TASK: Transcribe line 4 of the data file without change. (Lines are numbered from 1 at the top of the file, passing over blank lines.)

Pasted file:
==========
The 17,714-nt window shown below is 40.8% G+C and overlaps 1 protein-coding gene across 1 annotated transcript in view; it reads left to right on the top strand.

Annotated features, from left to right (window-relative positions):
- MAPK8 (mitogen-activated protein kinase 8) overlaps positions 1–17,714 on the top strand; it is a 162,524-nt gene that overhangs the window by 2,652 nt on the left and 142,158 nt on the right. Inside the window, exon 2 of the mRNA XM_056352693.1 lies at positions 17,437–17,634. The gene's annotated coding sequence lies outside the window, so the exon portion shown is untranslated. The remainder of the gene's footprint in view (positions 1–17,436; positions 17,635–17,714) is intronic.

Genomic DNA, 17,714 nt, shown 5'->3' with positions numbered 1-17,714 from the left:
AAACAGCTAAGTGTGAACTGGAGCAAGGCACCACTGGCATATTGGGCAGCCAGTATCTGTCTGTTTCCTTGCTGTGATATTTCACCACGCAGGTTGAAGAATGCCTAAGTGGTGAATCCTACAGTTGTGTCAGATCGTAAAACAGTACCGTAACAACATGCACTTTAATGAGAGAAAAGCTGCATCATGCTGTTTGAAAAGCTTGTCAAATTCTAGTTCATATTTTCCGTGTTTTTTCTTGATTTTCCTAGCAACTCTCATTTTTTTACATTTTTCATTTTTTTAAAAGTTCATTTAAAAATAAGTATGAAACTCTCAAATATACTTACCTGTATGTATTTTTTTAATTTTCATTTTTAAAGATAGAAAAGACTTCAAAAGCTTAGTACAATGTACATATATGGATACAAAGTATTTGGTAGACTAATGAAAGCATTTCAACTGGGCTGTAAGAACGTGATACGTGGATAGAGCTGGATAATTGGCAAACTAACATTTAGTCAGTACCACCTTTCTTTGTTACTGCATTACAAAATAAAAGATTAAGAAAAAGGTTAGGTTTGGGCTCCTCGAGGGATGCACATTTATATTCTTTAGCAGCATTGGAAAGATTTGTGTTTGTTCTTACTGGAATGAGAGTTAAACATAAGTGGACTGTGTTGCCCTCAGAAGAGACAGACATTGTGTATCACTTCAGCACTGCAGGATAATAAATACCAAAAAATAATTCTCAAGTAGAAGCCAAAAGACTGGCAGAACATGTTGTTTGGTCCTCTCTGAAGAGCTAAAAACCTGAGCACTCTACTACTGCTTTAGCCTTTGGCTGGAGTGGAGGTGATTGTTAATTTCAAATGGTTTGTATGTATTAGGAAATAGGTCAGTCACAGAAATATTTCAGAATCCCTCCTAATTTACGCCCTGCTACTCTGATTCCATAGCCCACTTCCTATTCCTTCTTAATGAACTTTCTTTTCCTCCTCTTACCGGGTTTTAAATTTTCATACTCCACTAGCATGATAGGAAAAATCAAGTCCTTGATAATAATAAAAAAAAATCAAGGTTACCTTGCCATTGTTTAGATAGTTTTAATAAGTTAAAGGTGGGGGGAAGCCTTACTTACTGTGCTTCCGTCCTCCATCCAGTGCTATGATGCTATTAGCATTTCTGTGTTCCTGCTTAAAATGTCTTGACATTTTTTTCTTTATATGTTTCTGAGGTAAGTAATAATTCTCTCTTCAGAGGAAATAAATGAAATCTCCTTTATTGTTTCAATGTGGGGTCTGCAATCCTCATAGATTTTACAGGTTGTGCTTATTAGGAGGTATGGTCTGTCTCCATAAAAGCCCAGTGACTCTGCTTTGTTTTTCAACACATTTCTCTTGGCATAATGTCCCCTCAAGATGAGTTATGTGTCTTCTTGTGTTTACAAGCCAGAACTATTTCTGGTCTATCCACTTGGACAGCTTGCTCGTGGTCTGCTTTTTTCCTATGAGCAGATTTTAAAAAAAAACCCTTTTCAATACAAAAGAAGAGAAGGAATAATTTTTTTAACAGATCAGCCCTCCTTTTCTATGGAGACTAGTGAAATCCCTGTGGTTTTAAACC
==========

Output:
Genomic DNA, 17,714 nt, shown 5'->3' with positions numbered 1-17,714 from the left: